When the idea for Smashed came along, we just decided we wanted to write it in a way that money wouldn’t be an obstacle. We set it specifically in neighborhoods in northeast Los Angeles, knowing we could make it ourselves on a micro-budget if needed. Then, as it turned out, the project developed into something that connected with others very quickly and we were able to bring onboard producers and financiers. 

Was it any easier making movie number two? What elements were most challenging? 

Well, there was no more time. More time would be a luxury, but time is money. In fact, Smashed had fewer shooting days – 18 days. All the movies I’ve made have been done at a dead sprint, with no wiggle room whatsoever. It’s both terrifying and exhilarating. The schedule forces you to be very disciplined. But my goal is always to be as laid back as possible on set because that’s how you remain more open to random happy accidents. It’s easy to pre-plan everything and get locked into a concept. I do prep a shot list. But when the day comes, you have to roll with the punches and embrace what the world is giving you, and sometimes the shot list goes out the window. I guess, with the second feature, I’m getting better at that, at not getting stressed out when things change and don’t go according to plan. I’ve also been lucky so far.

How do you work with cast and crew?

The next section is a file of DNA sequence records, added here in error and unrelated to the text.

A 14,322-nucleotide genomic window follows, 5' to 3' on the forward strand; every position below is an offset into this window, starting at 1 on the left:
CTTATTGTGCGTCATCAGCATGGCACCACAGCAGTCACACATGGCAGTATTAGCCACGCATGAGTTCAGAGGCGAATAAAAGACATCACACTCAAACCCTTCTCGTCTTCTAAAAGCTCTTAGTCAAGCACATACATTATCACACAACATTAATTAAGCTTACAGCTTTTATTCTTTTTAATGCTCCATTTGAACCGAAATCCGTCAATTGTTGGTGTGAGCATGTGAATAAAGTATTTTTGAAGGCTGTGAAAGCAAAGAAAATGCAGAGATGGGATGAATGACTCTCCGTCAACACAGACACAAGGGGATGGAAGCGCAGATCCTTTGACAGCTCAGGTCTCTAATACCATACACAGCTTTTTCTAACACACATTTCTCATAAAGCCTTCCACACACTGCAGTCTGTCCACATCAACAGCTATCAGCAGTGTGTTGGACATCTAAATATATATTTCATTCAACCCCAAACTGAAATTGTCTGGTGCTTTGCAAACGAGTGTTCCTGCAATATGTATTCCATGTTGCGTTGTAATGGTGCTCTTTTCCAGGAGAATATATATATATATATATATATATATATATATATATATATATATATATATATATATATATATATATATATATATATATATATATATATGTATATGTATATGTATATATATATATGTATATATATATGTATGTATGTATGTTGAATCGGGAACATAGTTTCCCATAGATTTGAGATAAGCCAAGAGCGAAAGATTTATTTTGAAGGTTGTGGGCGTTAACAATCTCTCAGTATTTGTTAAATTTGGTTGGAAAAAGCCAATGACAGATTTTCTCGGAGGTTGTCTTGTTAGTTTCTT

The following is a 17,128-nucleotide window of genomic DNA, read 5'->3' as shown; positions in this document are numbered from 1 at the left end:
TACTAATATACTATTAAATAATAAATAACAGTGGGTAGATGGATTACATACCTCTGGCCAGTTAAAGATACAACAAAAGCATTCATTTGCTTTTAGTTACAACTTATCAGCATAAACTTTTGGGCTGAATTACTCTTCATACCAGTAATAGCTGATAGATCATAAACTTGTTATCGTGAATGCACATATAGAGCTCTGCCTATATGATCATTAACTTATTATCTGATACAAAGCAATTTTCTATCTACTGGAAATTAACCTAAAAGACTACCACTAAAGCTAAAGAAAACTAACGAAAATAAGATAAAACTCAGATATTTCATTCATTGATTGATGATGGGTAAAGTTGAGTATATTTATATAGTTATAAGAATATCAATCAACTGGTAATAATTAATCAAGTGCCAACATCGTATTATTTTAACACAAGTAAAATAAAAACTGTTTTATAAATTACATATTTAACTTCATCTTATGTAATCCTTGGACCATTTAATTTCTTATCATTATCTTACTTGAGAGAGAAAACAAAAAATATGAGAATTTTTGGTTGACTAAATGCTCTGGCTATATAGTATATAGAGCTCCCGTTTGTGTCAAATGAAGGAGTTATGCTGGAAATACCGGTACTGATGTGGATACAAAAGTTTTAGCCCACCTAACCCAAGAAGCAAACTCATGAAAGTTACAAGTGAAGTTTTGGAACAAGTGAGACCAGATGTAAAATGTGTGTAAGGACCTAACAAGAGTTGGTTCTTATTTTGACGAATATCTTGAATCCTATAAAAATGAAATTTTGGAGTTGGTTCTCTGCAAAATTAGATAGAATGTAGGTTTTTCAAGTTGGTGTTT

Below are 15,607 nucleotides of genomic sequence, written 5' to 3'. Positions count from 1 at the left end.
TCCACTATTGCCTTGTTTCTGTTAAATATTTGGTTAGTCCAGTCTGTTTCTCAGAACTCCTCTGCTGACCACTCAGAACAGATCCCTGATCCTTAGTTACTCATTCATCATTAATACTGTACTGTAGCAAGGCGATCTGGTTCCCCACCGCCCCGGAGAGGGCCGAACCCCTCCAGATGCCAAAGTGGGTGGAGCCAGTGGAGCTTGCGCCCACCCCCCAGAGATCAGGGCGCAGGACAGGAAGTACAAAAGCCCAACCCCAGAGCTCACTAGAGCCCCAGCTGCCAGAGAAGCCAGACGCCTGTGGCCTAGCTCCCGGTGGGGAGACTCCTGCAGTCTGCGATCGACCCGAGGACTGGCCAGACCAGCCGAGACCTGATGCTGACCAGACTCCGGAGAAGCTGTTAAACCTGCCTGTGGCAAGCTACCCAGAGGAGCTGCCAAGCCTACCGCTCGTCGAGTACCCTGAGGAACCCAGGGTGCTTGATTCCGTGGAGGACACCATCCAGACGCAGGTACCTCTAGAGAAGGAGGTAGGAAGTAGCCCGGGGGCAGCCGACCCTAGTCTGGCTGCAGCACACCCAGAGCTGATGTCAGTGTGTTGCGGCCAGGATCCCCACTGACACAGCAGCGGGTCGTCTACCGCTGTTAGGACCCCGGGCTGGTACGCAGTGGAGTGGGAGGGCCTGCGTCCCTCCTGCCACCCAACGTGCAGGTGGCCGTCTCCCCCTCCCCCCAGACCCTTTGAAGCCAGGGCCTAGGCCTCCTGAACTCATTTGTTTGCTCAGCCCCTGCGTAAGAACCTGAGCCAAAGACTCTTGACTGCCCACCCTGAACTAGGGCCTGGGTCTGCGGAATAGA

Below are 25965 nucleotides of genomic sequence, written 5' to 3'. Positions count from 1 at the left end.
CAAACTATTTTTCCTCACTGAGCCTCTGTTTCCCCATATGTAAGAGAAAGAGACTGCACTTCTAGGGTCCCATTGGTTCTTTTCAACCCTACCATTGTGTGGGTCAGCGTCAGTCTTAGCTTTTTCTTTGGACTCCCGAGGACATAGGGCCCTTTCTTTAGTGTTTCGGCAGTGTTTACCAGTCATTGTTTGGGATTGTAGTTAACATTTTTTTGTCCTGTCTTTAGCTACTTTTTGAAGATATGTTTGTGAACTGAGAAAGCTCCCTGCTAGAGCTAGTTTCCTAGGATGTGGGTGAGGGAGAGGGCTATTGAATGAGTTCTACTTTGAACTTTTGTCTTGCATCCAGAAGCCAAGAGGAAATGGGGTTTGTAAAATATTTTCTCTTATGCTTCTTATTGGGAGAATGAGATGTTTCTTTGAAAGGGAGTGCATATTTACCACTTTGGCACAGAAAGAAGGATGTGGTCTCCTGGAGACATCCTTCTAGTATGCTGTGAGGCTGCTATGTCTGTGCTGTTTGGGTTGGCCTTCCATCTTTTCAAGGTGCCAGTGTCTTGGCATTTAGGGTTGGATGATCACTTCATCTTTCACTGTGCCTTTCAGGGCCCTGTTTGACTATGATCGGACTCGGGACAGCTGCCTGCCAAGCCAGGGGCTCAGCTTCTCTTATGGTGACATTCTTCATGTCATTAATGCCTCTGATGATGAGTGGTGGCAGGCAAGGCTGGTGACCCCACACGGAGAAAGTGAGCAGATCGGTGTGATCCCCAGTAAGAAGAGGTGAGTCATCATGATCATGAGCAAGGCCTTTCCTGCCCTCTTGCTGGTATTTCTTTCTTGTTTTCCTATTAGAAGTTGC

I don’t do traditional rehearsal with actors. I have lots of very long conversations with the actors. Months’ worth. About the characters, about going to AA meetings, but not about “in this scene, do this.”

I knew this kind of performance would require a lot of trust. Especially since, once we got on set, there would be lots of stress, and things would change, but I wanted my actors to know they could go stranger, deeper, more spontaneous; that they had the freedom to do or try anything. The conversations were about developing that trust, and finding a level of synchronicity at every single beat.

As far as crew, I think the key is finding people to work with whom you respect and trust. Surround yourself with brilliant people who make you look smarter and more talented than you are, and then give them lots of autonomy and love their choices.

Do you work with a different crew on each project, or do you have frequent collaborators?

I’ve worked with different people. Logistics dictate that, to a large degree, I put together the team one project at a time, starting from scratch. And there’s definitely something nice about having different collaborators, because they each add different colors. That said, I’ve really liked the people I’ve worked with and hope to work with them again eventually.

How did you keep practicing and developing your directing craft between Off the Black and Smashed?